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Re: History of conventional wood framing- update

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Janiele-
 
> Houses that strictly comply with the conventional construction provisions
> of the UBC have historically afforded their occupants with life safety.

How about Apartment buildings, office building,
retail buildings, etc. that are also constructed to
the conventional construction provisions.  Good
performance of low rise wood framed structures isn't
limited only to housing.  The Earthquake does not
know what the occupancy is of any particular
building.  

> However, it is estimated that 75% of the over $12.5 billion in insured
> losses in the Northridge EQ occurred in residential construction.  Taking
> out the apartment complexes constructed over parking that leaves a
> tremendous amount of cracked gypsum board and stucco in low rise houses.
> Since these structures comprise the primary residence and single largest
> financial investment for a large portion of our population, perhaps it is
> appropriate to design them for a higher performance level.

Is the standard the 1994 UBC uses to establish Code
design parameters Life Safety, or Controlled
Damage?  I believe most Engineers and Building
Officials are of the opinion that the UBC provides
only a Life Safety level of protection.  I have seen
many Engineers do evaluations of existing older low
rise wood framed residential structures and cite
them as a life-safety threat due to the fact that it
does not conform to the requirements of whatever the
current Code is.  Then the Owners may spend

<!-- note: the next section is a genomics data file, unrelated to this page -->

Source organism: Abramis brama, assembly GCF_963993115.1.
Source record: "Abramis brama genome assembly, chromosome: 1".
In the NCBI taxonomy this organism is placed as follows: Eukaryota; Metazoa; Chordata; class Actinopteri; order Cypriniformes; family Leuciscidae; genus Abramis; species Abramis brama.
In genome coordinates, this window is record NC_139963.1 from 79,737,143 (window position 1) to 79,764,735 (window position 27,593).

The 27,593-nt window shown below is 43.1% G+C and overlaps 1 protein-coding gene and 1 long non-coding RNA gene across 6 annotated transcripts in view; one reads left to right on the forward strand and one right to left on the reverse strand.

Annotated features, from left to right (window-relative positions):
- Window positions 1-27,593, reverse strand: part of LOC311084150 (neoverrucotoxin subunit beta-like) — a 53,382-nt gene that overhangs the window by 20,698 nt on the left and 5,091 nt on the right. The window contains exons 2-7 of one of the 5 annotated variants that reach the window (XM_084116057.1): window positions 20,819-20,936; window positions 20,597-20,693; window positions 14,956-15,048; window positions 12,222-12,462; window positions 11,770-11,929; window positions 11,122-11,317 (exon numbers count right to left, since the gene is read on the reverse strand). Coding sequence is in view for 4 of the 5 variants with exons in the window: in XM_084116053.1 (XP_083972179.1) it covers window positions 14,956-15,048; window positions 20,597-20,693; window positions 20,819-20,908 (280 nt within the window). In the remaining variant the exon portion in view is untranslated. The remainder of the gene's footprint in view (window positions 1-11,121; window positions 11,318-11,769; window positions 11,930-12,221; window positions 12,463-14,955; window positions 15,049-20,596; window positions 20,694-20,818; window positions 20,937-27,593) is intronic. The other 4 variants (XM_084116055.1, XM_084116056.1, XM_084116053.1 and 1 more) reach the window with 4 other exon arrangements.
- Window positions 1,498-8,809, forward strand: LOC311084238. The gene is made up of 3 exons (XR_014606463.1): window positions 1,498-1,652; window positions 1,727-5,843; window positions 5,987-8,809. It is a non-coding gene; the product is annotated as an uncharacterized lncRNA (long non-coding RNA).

thousands of dollars in a retrofit to bring it up to
Code in the belief that conformance to Code provides
them with Life Safety protection. 

Even FEMA 310 does not provide realistic standards
for life safety of wood framed buildings.  If you
run the numbers, almost ANY low rise wood framed
building that does not have plywood on it will come
out as being a Life Safety hazard when held to the
FEMA 310 standards.

Performance based Engineering may be a way out of
this problem.  However, when you look at the new
upcoming code, the current standards for low rise
wood framed structures are pretty much represented
as being life safety standards. 

After an Earthquake there are Engineers running all
over the earthquake zone looking at all the failures
and writing papers and making Code changes based on
what they saw FAIL.  

However, I am of the opinion that an equal amount of
time should be spent on figuring out what structures
survived the earthquake and why, and then make
changes to the Code based on this new information.  

In my opinion, the Code should provide a minimal
life safety level of protection, and any Owner
should have the OPTION to request the Engineer to
design to a higher level of controlled damage or
immediate occupancy.  No one should be required to
design to a standard greater than life safety unless
they want to.

Anyway, that is my 2 cents worth.  I know I am in
the minority on this issue, but it seems so obvious
to me.

Lynn